## Example

\(
\def\sa#1{\tt{#1}}
\def\alph{\mathit{alph}}
\def\mv{\varepsilon}
\def\Fact{\mathit{Fact}}
\def\Pref{\mathit{Pref}}
\def\Suff{\mathit{Suff}}
\def\dd{\dot{}\dot{}}
\)

For $x=\sa{abaaab}$ we have $|x|=6$ and $\alph(x)=\{\sa{a},\sa{b}\}$.

The set of conjugates of $\sa{abba}$, its conjugacy class
because conjugacy is an equivalence relation, is
$\{\sa{aabb},\sa{abba},\sa{baab},\sa{bbaa}\}$ and
that of $\sa{abab}$ is $\{\sa{abab},\sa{baba}\}$.

The starting and ending positions of
$x=\sa{aba}$ on $y=\sa{babaababa}$ are:

$i$ | 0 | 1 | 2 | 3 | 4 | 5 | 6 | 7 | 8 |

$y[i]$ | $\sa{b}$ | $\sa{a}$ | $\sa{b}$ | $\sa{a}$ | $\sa{a}$ | $\sa{b}$ | $\sa{a}$ | $\sa{b}$ | $\sa{a}$ |

starting positions | | 1 | | | 4 | | 6 | | |

ending positions | | | | 3 | | | 6 | | 8 |

#
Words

An *alphabet* is a non-empty set whose elements are called
*letters* or symbols.
We typically use alphabets
$\mathbf{A}=\{\sa{a},\sa{b},\sa{c},\dots\}$, $\mathbf{B}=\{\sa{0},\sa{1}\}$
and natural numbers.
A *word* (*mot*, in French) or *string* on an
alphabet $A$ is a sequence of elements of $A$.

The zero letter sequence is called the empty word and is
denoted by $\mv$.
The set of all finite words on an alphabet $A$ is denoted
by $A^*$, and $A^+=A^*\setminus\{\mv\}$.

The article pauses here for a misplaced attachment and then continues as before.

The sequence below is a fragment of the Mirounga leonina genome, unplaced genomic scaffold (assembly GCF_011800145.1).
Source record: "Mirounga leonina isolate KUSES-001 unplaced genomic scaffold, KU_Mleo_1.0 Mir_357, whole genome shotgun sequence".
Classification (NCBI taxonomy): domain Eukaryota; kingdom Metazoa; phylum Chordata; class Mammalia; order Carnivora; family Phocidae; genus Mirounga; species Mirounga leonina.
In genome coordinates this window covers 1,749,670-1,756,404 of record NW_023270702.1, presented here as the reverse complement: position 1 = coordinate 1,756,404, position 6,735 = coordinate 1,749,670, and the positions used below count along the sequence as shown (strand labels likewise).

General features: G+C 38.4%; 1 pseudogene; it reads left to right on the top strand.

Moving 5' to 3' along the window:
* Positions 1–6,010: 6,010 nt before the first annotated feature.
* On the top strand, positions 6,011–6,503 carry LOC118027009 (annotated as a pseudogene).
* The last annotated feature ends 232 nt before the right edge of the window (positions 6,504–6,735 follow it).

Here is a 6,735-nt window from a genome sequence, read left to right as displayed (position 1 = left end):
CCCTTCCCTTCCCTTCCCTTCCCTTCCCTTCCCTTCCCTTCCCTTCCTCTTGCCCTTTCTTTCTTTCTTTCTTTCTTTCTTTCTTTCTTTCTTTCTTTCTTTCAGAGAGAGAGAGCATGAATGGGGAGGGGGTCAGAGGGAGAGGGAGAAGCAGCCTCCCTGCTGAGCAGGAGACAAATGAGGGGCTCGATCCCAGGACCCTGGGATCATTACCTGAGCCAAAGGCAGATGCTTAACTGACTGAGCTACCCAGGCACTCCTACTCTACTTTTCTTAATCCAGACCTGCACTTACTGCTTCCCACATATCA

The *length* of a word $x$, length of the sequence, is denoted by $|x|$.
We denote by $x[i]$, for $i=0,1,\dots,|x|-1$, the letter at *position*
or *index* $i$ on a non-empty word $x$.
Then $x=x[0] x[1] \cdots x[|x|-1]$ also denoted by $x[0\dd |x|-1]$.
The set of letters that occur in the word $x$ is denoted by $\alph(x)$.

The *product* or *concatenation* of two words $x$ and $y$
is the word composed of the letters of $x$ followed by the letters of $y$.
It is denoted by $xy$, or by $x\cdot y$
to emphasise the decomposition of the resulting word.
The neutral element for the product is $\mv$ and we denote respectively by
$zy^{-1}$ and $x^{-1}z$ the words $x$ and $y$ when $z=xy$.

A *conjugate*, *rotation* or
*cyclic shift* of a word $x$ is any
word $y$ that factorises into $vu$, where $uv=x$.
This makes sense because the product of words is obviously non-commutative.

A word $x$ is a *factor* (sometimes called
*substring*) of a word $y$
if $y=uxv$ for two words $u$ and $v$.
When $u=\mv$, $x$ is a *prefix* of $y$, and when $v=\mv$, $x$ is a
*suffix* of $y$.
Sets $\Fact(x)$, $\Pref(x)$ and $\Suff(x)$ denote the sets of factors,
prefixes and suffixes of $x$ respectively.

When $x$ is a non-empty factor of $y=y[0\dd n-1]$ it is of the form
$y[i\dd i+|x|-1]$ for some $i$.
An *occurrence* of $x$ in $y$ is an interval $[i\dd i+|x|-1]$ for which
$x=y[i\dd i+|x|-1]$.
We say that $i$ is the *starting position* (or left position) on $y$ of this
occurrence, and that $i+|x|-1$ is its *ending position* (or right
position).
An occurrence of $x$ in $y$ can also be defined as a triple
$(u,x,v)$ such that $y=uxv$.
Then the starting position of the occurrence is $|u|$.

For words $x$ and $y$, $|y|_x$ denotes the number of occurrences of $x$ in $y$.
Then, for instance, $|y|=\Sigma\{|y|_a \mid a\in\alph(y)\}$.

The word $x$ is a *subsequence* or *subword* of $y$ if the latter decomposes into
$w_0 x[0] w_1 x[1]\dots x[|x|-1] w_{|x|}$ for words $w_0$,
$w_1$, \dots, $w_{|x|}$.

A factor or a subsequence $x$ of a word $y$ is said to be
*proper* if $x\ne y$.